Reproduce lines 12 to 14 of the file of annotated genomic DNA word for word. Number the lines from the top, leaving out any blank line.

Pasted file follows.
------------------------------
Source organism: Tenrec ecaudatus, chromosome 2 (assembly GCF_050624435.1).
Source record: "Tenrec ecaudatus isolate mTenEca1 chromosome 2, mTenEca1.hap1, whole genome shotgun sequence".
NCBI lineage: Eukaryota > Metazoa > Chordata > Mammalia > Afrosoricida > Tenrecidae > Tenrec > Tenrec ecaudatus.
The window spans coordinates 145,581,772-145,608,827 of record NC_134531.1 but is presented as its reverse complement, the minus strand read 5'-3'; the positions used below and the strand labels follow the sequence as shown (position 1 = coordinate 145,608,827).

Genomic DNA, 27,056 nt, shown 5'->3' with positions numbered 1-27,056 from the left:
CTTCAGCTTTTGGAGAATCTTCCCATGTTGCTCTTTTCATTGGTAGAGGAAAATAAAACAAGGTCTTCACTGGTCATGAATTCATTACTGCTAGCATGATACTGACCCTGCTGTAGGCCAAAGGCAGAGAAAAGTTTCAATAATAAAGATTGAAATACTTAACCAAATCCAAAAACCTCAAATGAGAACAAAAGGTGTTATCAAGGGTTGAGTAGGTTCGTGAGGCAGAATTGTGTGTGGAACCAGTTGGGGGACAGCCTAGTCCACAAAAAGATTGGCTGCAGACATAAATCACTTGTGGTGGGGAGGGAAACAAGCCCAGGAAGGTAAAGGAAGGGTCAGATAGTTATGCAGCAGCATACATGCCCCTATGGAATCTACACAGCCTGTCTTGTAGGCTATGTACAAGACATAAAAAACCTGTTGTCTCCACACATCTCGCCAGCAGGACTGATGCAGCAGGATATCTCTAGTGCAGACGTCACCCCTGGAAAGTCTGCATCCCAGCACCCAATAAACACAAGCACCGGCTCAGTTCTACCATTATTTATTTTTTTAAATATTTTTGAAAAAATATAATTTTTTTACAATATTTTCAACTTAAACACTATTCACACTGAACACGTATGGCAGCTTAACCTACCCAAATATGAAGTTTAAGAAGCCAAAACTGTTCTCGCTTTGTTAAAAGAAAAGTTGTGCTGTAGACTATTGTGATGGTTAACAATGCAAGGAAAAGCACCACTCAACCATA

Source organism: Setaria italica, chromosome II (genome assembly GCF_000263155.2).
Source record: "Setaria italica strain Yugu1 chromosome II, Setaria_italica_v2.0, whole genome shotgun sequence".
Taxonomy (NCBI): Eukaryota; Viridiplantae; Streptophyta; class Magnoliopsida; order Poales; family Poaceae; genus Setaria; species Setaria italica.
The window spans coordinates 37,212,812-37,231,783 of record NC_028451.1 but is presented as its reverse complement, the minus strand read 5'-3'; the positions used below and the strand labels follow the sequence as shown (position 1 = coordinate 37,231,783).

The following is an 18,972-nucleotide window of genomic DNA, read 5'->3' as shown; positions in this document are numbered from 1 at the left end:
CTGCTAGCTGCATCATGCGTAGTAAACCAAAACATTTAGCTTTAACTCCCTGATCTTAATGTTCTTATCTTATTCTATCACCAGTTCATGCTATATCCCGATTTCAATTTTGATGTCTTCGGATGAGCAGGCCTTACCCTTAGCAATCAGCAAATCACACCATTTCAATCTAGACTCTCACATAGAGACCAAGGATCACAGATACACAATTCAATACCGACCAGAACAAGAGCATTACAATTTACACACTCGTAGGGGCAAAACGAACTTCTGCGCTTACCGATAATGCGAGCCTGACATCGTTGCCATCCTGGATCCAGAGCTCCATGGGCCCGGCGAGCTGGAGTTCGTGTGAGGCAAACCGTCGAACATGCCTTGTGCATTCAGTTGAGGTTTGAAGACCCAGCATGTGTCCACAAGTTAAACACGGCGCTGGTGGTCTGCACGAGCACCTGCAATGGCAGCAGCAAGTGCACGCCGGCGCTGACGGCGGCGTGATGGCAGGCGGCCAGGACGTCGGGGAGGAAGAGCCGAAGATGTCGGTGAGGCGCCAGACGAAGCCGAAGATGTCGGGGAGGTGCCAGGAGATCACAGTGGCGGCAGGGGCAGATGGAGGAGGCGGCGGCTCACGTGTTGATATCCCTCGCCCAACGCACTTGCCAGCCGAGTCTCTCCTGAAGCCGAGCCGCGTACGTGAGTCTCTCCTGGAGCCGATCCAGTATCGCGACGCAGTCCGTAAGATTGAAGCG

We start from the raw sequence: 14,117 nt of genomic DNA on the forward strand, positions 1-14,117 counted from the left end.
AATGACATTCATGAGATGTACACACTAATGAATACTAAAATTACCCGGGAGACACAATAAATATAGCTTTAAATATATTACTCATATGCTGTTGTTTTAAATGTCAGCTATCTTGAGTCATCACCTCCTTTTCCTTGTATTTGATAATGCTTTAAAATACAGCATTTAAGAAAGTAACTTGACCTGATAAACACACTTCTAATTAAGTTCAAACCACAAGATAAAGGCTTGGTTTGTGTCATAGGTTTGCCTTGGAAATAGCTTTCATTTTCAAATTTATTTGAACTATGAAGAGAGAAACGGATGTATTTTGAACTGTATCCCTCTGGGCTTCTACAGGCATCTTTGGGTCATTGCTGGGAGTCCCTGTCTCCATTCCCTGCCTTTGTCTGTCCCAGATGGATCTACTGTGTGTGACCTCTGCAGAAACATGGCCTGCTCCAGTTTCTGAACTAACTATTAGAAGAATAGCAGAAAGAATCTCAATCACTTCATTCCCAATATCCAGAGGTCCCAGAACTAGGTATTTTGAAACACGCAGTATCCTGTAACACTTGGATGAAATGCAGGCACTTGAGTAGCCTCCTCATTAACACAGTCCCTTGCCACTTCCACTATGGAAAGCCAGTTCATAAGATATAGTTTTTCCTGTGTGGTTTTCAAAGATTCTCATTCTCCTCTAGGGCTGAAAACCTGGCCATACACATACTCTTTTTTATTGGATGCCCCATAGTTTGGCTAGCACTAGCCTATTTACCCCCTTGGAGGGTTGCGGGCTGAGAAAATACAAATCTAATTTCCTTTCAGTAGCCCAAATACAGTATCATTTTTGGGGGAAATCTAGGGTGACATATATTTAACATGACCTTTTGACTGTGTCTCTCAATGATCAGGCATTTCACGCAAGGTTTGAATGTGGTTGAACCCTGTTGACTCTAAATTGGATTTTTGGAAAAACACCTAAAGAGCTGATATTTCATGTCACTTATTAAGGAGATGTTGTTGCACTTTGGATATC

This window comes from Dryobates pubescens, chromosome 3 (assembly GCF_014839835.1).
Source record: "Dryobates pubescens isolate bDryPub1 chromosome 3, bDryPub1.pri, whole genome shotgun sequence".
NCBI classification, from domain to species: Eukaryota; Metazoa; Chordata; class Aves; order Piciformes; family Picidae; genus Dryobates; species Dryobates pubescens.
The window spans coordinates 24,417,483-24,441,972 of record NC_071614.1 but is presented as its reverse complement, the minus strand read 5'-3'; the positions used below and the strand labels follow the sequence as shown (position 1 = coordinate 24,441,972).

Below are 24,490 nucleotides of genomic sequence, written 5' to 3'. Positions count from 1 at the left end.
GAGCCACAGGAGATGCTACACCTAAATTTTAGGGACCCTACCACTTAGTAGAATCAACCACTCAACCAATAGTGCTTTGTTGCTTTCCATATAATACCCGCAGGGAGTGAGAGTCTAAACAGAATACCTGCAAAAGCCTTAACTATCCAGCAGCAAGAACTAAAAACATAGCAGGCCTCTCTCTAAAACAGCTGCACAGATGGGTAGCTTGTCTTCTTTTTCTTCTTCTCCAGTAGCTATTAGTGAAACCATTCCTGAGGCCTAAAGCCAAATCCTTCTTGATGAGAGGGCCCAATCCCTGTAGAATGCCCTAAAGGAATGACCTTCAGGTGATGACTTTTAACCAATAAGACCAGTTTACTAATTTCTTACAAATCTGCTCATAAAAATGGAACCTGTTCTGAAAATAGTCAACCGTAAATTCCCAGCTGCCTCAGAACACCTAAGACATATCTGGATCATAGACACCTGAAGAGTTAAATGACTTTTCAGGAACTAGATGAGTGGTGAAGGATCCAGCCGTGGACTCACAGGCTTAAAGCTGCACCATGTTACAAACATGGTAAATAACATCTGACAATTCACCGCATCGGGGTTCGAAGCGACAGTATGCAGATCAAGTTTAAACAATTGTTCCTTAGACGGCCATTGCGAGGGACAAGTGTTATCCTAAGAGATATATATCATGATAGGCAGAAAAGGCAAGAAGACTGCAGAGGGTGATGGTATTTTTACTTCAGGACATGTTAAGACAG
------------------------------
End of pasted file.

CTGCTAGCTGCATCATGCGTAGTAAACCAAAACATTTAGCTTTAACTCCCTGATCTTAATGTTCTTATCTTATTCTATCACCAGTTCATGCTATATCCCGATTTCAATTTTGATGTCTTCGGATGAGCAGGCCTTACCCTTAGCAATCAGCAAATCACACCATTTCAATCTAGACTCTCACATAGAGACCAAGGATCACAGATACACAATTCAATACCGACCAGAACAAGAGCATTACAATTTACACACTCGTAGGGGCAAAACGAACTTCTGCGCTTACCGATAATGCGAGCCTGACATCGTTGCCATCCTGGATCCAGAGCTCCATGGGCCCGGCGAGCTGGAGTTCGTGTGAGGCAAACCGTCGAACATGCCTTGTGCATTCAGTTGAGGTTTGAAGACCCAGCATGTGTCCACAAGTTAAACACGGCGCTGGTGGTCTGCACGAGCACCTGCAATGGCAGCAGCAAGTGCACGCCGGCGCTGACGGCGGCGTGATGGCAGGCGGCCAGGACGTCGGGGAGGAAGAGCCGAAGATGTCGGTGAGGCGCCAGACGAAGCCGAAGATGTCGGGGAGGTGCCAGGAGATCACAGTGGCGGCAGGGGCAGATGGAGGAGGCGGCGGCTCACGTGTTGATATCCCTCGCCCAACGCACTTGCCAGCCGAGTCTCTCCTGAAGCCGAGCCGCGTACGTGAGTCTCTCCTGGAGCCGATCCAGTATCGCGACGCAGTCCGTAAGATTGAAGCG

We start from the raw sequence: 14,117 nt of genomic DNA on the forward strand, positions 1-14,117 counted from the left end.
AATGACATTCATGAGATGTACACACTAATGAATACTAAAATTACCCGGGAGACACAATAAATATAGCTTTAAATATATTACTCATATGCTGTTGTTTTAAATGTCAGCTATCTTGAGTCATCACCTCCTTTTCCTTGTATTTGATAATGCTTTAAAATACAGCATTTAAGAAAGTAACTTGACCTGATAAACACACTTCTAATTAAGTTCAAACCACAAGATAAAGGCTTGGTTTGTGTCATAGGTTTGCCTTGGAAATAGCTTTCATTTTCAAATTTATTTGAACTATGAAGAGAGAAACGGATGTATTTTGAACTGTATCCCTCTGGGCTTCTACAGGCATCTTTGGGTCATTGCTGGGAGTCCCTGTCTCCATTCCCTGCCTTTGTCTGTCCCAGATGGATCTACTGTGTGTGACCTCTGCAGAAACATGGCCTGCTCCAGTTTCTGAACTAACTATTAGAAGAATAGCAGAAAGAATCTCAATCACTTCATTCCCAATATCCAGAGGTCCCAGAACTAGGTATTTTGAAACACGCAGTATCCTGTAACACTTGGATGAAATGCAGGCACTTGAGTAGCCTCCTCATTAACACAGTCCCTTGCCACTTCCACTATGGAAAGCCAGTTCATAAGATATAGTTTTTCCTGTGTGGTTTTCAAAGATTCTCATTCTCCTCTAGGGCTGAAAACCTGGCCATACACATACTCTTTTTTATTGGATGCCCCATAGTTTGGCTAGCACTAGCCTATTTACCCCCTTGGAGGGTTGCGGGCTGAGAAAATACAAATCTAATTTCCTTTCAGTAGCCCAAATACAGTATCATTTTTGGGGGAAATCTAGGGTGACATATATTTAACATGACCTTTTGACTGTGTCTCTCAATGATCAGGCATTTCACGCAAGGTTTGAATGTGGTTGAACCCTGTTGACTCTAAATTGGATTTTTGGAAAAACACCTAAAGAGCTGATATTTCATGTCACTTATTAAGGAGATGTTGTTGCACTTTGGATATC